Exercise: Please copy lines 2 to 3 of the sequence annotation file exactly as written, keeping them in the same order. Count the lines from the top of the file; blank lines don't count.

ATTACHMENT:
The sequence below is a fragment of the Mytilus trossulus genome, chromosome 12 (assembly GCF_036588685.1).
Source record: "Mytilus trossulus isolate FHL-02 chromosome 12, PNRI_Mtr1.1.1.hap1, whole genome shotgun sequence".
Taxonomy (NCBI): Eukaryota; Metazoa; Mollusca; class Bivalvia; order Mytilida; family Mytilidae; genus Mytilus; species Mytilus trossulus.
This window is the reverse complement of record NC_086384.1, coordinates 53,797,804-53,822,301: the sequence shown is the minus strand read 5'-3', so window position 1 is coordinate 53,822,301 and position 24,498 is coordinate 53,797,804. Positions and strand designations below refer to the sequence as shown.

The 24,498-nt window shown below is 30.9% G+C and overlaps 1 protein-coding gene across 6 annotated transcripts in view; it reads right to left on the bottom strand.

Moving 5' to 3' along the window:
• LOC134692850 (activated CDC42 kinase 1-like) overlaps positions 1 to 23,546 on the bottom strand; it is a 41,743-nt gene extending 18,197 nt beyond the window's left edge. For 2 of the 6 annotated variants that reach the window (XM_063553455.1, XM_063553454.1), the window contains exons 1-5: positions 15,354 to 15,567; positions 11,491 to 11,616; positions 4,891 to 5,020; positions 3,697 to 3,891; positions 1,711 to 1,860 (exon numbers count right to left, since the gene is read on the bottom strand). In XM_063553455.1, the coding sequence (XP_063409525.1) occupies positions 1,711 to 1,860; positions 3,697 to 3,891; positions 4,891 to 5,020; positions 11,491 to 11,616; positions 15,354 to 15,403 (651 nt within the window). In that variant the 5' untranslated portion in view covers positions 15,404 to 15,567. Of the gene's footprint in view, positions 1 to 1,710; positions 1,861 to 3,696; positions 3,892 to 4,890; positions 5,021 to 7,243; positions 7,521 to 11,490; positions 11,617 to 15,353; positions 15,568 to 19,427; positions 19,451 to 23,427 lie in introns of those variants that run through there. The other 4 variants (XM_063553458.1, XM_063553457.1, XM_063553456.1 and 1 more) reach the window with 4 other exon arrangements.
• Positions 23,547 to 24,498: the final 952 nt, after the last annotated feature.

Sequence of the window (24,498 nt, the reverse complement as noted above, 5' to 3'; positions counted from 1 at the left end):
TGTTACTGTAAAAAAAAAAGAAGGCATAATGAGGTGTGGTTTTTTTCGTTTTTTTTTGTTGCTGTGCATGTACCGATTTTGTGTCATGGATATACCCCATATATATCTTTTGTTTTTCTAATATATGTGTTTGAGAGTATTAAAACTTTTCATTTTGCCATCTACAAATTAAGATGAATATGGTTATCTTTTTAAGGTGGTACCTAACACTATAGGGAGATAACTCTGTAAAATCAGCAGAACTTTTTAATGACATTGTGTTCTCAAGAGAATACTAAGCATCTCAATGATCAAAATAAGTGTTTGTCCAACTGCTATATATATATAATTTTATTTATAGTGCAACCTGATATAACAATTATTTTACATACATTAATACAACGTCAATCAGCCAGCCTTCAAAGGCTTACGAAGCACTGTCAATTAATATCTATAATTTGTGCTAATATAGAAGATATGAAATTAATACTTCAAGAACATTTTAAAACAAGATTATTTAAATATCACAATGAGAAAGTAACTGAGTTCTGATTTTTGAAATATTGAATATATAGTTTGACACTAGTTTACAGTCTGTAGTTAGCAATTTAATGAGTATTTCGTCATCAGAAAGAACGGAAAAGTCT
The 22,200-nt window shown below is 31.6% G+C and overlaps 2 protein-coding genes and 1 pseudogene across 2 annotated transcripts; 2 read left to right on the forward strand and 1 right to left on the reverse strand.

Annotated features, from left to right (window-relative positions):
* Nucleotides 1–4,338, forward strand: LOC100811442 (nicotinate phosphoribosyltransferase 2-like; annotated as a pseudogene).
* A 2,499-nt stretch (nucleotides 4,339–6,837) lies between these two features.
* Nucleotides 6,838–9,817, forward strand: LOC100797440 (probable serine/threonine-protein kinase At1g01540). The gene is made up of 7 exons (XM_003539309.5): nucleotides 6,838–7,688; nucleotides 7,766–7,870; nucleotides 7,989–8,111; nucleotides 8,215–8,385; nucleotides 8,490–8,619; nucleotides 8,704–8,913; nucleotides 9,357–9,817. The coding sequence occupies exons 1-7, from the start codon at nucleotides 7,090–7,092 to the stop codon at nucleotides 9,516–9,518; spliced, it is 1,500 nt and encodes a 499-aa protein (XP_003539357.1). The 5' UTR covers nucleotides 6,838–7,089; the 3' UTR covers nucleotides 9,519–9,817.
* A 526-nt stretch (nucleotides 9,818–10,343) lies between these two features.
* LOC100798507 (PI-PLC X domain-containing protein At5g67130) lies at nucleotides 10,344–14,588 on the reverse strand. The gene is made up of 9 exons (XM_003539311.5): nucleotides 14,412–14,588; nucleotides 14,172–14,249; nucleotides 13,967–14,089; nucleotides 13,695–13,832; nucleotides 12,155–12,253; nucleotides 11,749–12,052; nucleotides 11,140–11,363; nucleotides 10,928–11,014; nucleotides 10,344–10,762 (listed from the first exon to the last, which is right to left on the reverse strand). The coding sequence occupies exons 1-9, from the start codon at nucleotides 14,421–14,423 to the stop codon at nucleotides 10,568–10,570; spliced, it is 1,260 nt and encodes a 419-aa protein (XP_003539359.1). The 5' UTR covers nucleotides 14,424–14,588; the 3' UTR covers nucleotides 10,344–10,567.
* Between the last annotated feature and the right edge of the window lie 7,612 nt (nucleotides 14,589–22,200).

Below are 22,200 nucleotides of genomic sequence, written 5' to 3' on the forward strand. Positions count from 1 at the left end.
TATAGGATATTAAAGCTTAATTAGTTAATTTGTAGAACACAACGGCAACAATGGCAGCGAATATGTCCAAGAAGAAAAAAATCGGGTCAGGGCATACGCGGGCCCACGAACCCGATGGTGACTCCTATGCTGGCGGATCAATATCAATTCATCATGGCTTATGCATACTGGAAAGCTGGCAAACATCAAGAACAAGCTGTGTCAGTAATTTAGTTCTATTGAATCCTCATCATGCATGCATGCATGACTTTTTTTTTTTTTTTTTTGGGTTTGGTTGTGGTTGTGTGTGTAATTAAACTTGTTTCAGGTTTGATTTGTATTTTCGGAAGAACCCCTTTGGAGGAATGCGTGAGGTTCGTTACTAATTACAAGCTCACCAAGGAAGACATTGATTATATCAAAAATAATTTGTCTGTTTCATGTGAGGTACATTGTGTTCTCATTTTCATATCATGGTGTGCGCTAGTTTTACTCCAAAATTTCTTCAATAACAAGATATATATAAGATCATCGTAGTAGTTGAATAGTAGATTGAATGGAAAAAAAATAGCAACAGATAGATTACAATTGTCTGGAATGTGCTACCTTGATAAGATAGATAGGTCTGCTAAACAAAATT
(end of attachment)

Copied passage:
Source record: "Mytilus trossulus isolate FHL-02 chromosome 12, PNRI_Mtr1.1.1.hap1, whole genome shotgun sequence".
Taxonomy (NCBI): Eukaryota; Metazoa; Mollusca; class Bivalvia; order Mytilida; family Mytilidae; genus Mytilus; species Mytilus trossulus.